Inspiration behind Live Transcribe

The idea to develop Live Transcribe was inspired by one research scientist at Google named Dimitri Kanevsky. A hard of hearing person himself, Dimitri has been working on speech recognition tech for the past three decades. He always relies on a device called CART which uses a live captioner, something his fellow teammate, Chet Gnegy, reckoned as inconvenient, expensive, and a little tedious.

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Words appearing on a mobile phone screen as they're spoken

Image source: Brian Kemler, writing for the Google Blog: Making audio more accessible with two new apps

 

This inspired Chet to create a speech recognition tool that would help Dimitri participate in everyday conversations without the need of CART. It was not long before Chet built a prototype that was tested by Google workers across the globe. The result was something of beauty, an app that could turn spoken words into text and display them on the screen in real time.

 

 

Working in tandem with Sound Amplifier

Live Transcribe works in conjunction with another app Google released at the same time: Sound Amplifier. It is what it sounds like – an app that boosts and clarifies audio/speech, particularly in scenarios where there’s background noise. Here, think about places like markets, airports, coffee shops, and whatnot.

google sound amplifier control dashboard

Announced at 2018 Google I/O, Sound Amplifier is a match made in heaven with Live Transcribe. While it makes speech easier and more clear to hear, Live Transcribe turns that crisp audio into highly precise text. How does it work? It simply powers up quiet sounds, while dialing down loud, background sounds. The user can take advantage of toggles and sliders to keep this distracting background sound to a minimum.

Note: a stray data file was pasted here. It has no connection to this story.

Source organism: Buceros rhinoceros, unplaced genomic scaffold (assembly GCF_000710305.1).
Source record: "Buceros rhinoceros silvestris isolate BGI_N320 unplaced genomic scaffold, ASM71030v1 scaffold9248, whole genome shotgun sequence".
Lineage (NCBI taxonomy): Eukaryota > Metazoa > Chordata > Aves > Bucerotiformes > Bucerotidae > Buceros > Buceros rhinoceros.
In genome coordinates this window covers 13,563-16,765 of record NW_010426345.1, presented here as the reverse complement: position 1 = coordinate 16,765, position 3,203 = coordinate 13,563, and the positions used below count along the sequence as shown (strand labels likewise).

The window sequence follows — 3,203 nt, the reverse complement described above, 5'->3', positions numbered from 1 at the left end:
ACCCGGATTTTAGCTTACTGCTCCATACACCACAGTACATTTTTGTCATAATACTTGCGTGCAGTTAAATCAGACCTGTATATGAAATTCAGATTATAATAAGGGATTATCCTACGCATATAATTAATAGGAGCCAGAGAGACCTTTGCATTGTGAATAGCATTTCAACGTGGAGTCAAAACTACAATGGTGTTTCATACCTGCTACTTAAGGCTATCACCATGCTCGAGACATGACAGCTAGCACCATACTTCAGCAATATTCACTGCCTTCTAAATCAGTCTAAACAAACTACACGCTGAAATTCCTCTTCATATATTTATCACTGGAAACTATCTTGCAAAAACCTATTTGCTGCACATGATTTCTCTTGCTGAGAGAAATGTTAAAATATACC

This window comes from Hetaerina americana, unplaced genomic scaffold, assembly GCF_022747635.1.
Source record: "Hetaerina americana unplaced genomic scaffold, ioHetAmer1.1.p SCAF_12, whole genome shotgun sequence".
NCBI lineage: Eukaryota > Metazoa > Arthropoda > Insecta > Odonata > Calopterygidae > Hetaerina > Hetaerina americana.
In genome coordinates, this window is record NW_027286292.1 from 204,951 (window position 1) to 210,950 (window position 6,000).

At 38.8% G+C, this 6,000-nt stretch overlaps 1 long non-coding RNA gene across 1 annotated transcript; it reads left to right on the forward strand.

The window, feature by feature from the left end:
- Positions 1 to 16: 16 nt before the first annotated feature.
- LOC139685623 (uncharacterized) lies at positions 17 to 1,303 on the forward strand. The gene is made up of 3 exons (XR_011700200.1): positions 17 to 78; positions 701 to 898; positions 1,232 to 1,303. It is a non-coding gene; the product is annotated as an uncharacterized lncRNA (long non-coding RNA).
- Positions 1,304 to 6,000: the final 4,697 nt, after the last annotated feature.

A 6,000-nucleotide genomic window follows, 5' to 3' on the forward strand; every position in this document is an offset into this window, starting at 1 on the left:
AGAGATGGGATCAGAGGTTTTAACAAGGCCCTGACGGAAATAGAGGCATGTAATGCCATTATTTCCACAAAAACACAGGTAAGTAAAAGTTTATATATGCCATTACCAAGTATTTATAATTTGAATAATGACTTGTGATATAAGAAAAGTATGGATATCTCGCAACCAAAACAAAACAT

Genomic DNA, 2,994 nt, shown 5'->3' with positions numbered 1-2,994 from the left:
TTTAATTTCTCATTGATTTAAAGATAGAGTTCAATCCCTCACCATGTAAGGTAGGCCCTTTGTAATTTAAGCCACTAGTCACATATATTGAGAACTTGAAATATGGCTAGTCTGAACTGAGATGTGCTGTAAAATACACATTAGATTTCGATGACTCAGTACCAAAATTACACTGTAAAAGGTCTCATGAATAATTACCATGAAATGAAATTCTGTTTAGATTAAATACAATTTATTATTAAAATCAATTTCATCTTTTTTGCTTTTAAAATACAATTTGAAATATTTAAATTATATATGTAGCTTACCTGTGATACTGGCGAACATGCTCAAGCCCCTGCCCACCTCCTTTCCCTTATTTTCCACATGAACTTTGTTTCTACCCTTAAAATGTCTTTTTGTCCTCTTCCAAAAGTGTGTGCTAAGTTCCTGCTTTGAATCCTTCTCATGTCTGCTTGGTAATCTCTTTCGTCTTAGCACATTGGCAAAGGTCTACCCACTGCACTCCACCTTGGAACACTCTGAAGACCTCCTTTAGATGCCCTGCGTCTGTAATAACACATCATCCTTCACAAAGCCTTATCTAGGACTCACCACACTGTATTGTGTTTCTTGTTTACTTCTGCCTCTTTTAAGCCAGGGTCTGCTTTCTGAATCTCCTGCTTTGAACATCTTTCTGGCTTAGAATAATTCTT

A closer look at Live Transcribe

At Digital Authority Partners, we excited when we come across any new tech that promises to take ADA accessibility to the next level. And Google’s launching Live Transcribe is certainly one that will go into our books.

 

Right from the start, Live Transcribe looks and feels intuitive. It’s reasonably easy to use, and the UI is simple yet robust. As soon as you launch the app, it starts translating speech into a block of large white text with a nice dark background. Of course, you can change the font size or disable the default Dark Theme.

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The app is also packed with additional top-notch features that can make life effortlessly easy for deaf and hard of hearing persons. Take haptic feedback feature, for instances. It alerts the users by vibrating if someone outside their line of sight (say behind them) starts speaking to them.

 

Loudness indicator is another noteworthy feature that makes Live Transcribe a best of breed speech transcription app. It comes with an outer and inner circle. If the outer circle shrinks, it alerts the deaf person that they are speaking in a low tone, and should, therefore, speak louder. On the other hand, if the inner circle become too big, that implies that the user is in a noisy place, and the speaker might have to the speaker even louder for the app to effectively transcribe.

 

The only downside is that the app doesn’t allow text copying. Even still, we can’t wait to see what else Live Transcribe will bring to the table once it graduates from beta.